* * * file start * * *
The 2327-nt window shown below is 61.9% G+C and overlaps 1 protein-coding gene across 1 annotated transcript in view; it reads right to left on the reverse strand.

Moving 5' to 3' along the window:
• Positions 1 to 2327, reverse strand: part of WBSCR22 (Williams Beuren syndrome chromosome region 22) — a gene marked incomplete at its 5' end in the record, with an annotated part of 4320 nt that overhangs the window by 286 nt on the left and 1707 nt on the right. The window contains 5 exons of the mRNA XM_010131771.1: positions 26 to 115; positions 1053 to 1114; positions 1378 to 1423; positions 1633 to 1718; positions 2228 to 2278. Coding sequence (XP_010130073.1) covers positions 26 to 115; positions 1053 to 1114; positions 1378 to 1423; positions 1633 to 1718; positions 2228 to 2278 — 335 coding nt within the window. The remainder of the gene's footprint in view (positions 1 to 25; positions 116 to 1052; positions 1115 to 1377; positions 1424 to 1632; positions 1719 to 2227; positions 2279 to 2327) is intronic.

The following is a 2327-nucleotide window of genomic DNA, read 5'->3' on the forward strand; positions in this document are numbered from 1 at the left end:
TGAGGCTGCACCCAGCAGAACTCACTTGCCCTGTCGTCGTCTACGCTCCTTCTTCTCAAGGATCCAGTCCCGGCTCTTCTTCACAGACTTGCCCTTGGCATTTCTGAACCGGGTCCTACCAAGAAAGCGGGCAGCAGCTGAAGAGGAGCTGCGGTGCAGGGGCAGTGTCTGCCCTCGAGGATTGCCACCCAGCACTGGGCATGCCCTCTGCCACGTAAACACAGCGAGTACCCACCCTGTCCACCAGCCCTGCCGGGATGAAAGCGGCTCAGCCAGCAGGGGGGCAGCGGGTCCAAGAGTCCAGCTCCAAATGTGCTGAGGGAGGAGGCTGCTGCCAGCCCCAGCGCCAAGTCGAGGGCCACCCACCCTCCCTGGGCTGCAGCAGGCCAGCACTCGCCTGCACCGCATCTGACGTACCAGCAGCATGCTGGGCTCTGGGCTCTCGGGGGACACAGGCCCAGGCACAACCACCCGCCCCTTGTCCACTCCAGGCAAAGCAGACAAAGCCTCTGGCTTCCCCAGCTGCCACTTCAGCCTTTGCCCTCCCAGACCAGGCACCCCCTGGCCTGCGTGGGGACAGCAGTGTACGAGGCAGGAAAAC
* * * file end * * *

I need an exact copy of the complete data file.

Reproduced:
The 2327-nt window shown below is 61.9% G+C and overlaps 1 protein-coding gene across 1 annotated transcript in view; it reads right to left on the reverse strand.

Moving 5' to 3' along the window:
• Positions 1 to 2327, reverse strand: part of WBSCR22 (Williams Beuren syndrome chromosome region 22) — a gene marked incomplete at its 5' end in the record, with an annotated part of 4320 nt that overhangs the window by 286 nt on the left and 1707 nt on the right. The window contains 5 exons of the mRNA XM_010131771.1: positions 26 to 115; positions 1053 to 1114; positions 1378 to 1423; positions 1633 to 1718; positions 2228 to 2278. Coding sequence (XP_010130073.1) covers positions 26 to 115; positions 1053 to 1114; positions 1378 to 1423; positions 1633 to 1718; positions 2228 to 2278 — 335 coding nt within the window. The remainder of the gene's footprint in view (positions 1 to 25; positions 116 to 1052; positions 1115 to 1377; positions 1424 to 1632; positions 1719 to 2227; positions 2279 to 2327) is intronic.

The following is a 2327-nucleotide window of genomic DNA, read 5'->3' on the forward strand; positions in this document are numbered from 1 at the left end:
TGAGGCTGCACCCAGCAGAACTCACTTGCCCTGTCGTCGTCTACGCTCCTTCTTCTCAAGGATCCAGTCCCGGCTCTTCTTCACAGACTTGCCCTTGGCATTTCTGAACCGGGTCCTACCAAGAAAGCGGGCAGCAGCTGAAGAGGAGCTGCGGTGCAGGGGCAGTGTCTGCCCTCGAGGATTGCCACCCAGCACTGGGCATGCCCTCTGCCACGTAAACACAGCGAGTACCCACCCTGTCCACCAGCCCTGCCGGGATGAAAGCGGCTCAGCCAGCAGGGGGGCAGCGGGTCCAAGAGTCCAGCTCCAAATGTGCTGAGGGAGGAGGCTGCTGCCAGCCCCAGCGCCAAGTCGAGGGCCACCCACCCTCCCTGGGCTGCAGCAGGCCAGCACTCGCCTGCACCGCATCTGACGTACCAGCAGCATGCTGGGCTCTGGGCTCTCGGGGGACACAGGCCCAGGCACAACCACCCGCCCCTTGTCCACTCCAGGCAAAGCAGACAAAGCCTCTGGCTTCCCCAGCTGCCACTTCAGCCTTTGCCCTCCCAGACCAGGCACCCCCTGGCCTGCGTGGGGACAGCAGTGTACGAGGCAGGAAAAC